Friday 01 Dec 2023
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This article first appeared in The Edge Malaysia Weekly on November 15, 2021 - November 21, 2021

RECENT shareholding changes at marine construction specialist Benalec Holdings Bhd signal the emergence of new substantial shareholders, but their identity has not been disclosed two weeks after the first transaction.

On Oct 28 and 29, the trading volume of Benalec shares surged to 117.7 million and 105.9 million respectively, compared to its average daily volume of 3.8 million.

Subsequent filings with Bursa Malaysia show that Benalec’s major shareholders, the Leaw brothers, had disposed of their interest in the company in off-market transactions in recent weeks.

Notably, the sale was carried out through Oceancove Sdn Bhd, the private vehicle of Datuk Leaw Seng Hai — group managing director and CEO of Benalec — and Datuk Leaw Ah Chye.

Oceancove is Benalec’s immediate holding company, according to its 2020 annual report.

On Oct 28, filings show that Oceancove sold 148.5 million shares, equivalent to a 17.2% stake, at 15 sen each, or RM22.27 million in total. That day, Benalec closed at 15 sen.

Following the share disposal, Oceancove’s stake in Benalec was reduced to 21.9% from 38.8% previously.

Interestingly, the disposal by Benalec’s major shareholders did not stop there. On Nov 3 and 5, Oceancove continued to pare down its stake by another 45 million shares and 54.42 million shares respectively.

Similarly, both transactions were dealt off-market at 15 sen each. After the recent disposals, Oceancove’s stake in Benalec has been reduced to 10.23%.

Meanwhile, Seng Hai also holds 444,100 direct shares in Benalec that have seen no change so far.

Despite the disposals over the past two weeks, the new shareholders remained a mystery as at press time last Thursday (Nov 11).

Under Section 137 of the Companies Act 2016, individuals and corporations that have an interest in at least 5% of the voting shares of a Malaysian incorporated public company (whether listed or unlisted) must disclose that interest to the relevant public company and to the Companies Commission of Malaysia. For listed companies, this must be done within three days of becoming a substantial shareholder.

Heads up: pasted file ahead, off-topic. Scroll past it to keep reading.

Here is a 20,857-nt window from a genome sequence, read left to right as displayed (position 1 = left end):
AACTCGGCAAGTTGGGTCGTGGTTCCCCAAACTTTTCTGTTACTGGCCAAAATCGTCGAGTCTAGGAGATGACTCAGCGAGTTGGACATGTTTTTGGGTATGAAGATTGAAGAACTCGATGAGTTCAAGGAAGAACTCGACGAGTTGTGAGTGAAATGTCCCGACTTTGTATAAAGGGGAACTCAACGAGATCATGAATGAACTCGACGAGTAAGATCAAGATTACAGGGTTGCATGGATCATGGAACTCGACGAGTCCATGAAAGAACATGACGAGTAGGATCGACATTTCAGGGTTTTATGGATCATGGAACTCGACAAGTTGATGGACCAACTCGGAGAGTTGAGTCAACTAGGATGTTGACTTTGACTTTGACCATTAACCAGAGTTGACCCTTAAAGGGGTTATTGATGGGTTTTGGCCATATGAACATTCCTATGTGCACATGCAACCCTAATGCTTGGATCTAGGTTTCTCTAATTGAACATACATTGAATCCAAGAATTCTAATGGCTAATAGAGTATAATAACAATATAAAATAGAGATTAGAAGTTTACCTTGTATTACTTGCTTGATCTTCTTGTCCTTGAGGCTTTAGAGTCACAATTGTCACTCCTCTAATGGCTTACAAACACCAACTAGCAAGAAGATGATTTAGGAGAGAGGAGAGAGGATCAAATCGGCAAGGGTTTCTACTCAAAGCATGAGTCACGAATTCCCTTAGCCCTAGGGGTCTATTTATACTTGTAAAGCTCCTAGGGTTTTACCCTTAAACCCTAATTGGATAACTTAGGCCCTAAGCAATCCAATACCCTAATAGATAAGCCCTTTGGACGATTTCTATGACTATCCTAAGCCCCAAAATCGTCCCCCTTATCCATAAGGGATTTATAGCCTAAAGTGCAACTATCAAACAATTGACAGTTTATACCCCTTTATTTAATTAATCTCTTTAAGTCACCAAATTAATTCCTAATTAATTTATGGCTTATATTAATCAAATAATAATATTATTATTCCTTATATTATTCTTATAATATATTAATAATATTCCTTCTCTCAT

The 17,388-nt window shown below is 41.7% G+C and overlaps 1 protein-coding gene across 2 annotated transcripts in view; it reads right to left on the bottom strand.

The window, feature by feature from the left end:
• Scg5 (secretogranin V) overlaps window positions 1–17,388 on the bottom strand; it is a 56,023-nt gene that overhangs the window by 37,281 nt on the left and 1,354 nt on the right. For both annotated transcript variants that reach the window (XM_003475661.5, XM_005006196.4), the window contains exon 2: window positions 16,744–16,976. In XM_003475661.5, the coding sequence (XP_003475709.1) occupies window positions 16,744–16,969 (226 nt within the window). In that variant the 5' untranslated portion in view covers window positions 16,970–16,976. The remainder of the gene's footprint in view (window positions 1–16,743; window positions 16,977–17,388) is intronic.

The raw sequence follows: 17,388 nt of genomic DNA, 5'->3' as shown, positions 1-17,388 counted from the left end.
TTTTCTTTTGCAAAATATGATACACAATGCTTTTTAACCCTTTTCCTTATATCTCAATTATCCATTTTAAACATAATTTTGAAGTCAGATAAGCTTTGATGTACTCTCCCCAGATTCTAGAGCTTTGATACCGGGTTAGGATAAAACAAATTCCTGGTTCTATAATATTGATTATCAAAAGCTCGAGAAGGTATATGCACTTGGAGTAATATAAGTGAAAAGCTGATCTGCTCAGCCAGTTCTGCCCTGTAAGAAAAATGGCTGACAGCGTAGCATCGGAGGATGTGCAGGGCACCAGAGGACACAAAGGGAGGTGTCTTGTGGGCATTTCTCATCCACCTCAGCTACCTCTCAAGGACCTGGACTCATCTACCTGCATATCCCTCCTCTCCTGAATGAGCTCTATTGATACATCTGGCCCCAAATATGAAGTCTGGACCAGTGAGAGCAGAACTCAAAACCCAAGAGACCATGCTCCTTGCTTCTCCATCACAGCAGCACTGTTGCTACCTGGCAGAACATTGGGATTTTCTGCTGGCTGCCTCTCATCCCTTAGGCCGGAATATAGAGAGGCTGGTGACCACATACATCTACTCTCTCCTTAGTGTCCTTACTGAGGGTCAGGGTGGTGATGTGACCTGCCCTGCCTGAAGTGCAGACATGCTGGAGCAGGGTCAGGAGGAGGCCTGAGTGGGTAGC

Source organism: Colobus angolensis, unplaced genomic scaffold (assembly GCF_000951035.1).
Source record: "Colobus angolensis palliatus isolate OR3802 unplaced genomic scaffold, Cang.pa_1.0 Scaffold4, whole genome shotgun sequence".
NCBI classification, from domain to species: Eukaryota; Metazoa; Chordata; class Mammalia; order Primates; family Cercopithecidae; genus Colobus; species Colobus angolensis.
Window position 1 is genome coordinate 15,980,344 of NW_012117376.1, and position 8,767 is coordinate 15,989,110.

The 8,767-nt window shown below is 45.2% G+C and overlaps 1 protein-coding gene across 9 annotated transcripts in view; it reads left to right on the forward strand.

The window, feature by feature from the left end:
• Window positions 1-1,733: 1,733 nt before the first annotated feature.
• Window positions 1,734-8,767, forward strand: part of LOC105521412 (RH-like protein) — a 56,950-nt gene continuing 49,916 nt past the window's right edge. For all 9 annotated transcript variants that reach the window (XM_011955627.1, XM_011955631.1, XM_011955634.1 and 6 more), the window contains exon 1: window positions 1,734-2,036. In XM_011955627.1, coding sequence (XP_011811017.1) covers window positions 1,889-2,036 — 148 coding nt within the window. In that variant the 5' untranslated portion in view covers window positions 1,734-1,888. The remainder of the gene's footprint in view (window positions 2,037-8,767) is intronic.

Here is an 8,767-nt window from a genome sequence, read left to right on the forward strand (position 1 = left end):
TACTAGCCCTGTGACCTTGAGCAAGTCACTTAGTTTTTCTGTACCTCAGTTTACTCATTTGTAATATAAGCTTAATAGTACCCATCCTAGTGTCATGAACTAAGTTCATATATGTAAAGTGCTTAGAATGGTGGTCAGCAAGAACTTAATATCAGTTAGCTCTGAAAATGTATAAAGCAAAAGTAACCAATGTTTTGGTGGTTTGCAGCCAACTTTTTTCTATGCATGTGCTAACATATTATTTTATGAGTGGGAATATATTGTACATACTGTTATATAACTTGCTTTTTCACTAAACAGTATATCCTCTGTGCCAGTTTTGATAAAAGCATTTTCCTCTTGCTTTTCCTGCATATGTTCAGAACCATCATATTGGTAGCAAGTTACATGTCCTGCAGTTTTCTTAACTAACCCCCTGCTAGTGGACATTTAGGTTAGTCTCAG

According to Benalec’s 2020 annual report, the second-largest shareholder of the company after Oceancove appears to be Ong Yoong Nyock, the major shareholder and managing director of Tiong Nam Logistics Holdings Bhd, with a combined indirect stake of 5.07% as at April 2, 2021.

Ong’s interests in Benalec is held via nominee accounts, Tiong Nam Logistics and TNTT Realty Sdn Bhd, which is linked to him.

Meanwhile, Daing A Malek Daing A Rahaman directly owns 2.36% in Benalec. Daing is known to be associated with the Johor royalty, with his name repeatedly appearing as a shareholder in companies in which the Johor royal family has interest.

He first surfaced in Benalec’s 30 largest shareholders list in its 2018 annual report.

Will the weeks ahead reveal the identities of Benalec’s new shareholders? Minority shareholders will certainly be keen to know.

Infighting among Benalec’s major shareholders — the Leaw brothers — made news some years ago. The dispute was resolved via a framework — approved by shareholders in 2014 — to settle all legal suits, grievances, disputes and claims between the company and three members of the Leaw family: Datuk Leaw Tua Choon, Ah Chye and Tua Choon’s son, Leaw Yongene. Brothers Tua Choon and Ah Chye had resigned as directors ahead of a proposal to remove them from the board.

Benalec, whose expertise is in land reclamation, has three flagship projects, including the prime sea-fronting reclaimed land bank in Cheng Ho City, Melaka. So far, it has managed to monetise more than 957.1 acres in the state, amounting to more than RM1.3 billion in land sales achieved.

In addition, there is Tanjung Piai Maritime Industrial Park (TPMIP) and Pengerang Maritime Industrial Park (PMIP), which are poised to be the key drivers of Benalec’s growth for the next 10 to 15 years.

Both tracts of industrial land are sea-fronting, with TPMIP near the Port of Tanjung Pelepas and PMIP, spanning 1,672.8 acres, located near the RAPID project by Petroliam Nasional Bhd (Petronas) and Saudi Aramco in the Pengerang Integrated Petroleum Complex.

“Located strategically on the southeast tip of Johor, it will be the only remaining sea-fronting industrial land available for third-party investment in the vicinity upon completion of reclamation,” says the 2020 annual report.

“Both TPMIP and PMIP will be developed into oil and gas industrial parks in line with the Malaysian government’s and the state of Johor’s common objective of transforming Johor into a sustainable, world-class downstream oil and gas hub.”

Nevertheless, Benalec has been suffering losses for several years now.

For the financial period ended 2019 — which stretched from July 1, 2018, to Dec 31, 2019 — the group booked a net loss of RM47.49 million against revenue of RM135.92 million.

For FY2020, the group recorded a net loss of RM67.77 million against revenue of RM161.06 million.

It has continued to remain in the red for the cumulative six months ended June 30, 2021, but the losses have narrowed. For 1HFY2021, revenue stood at RM55.15 million compared to RM70.4 million a year ago, while net loss narrowed to RM12.21 million from RM44.19 million.

Its net asset per share of 56 sen as at June 30, 2021, is significantly higher than its share price of 14.5 sen last Thursday, giving Benalec a market capitalisation of RM129.42 million.


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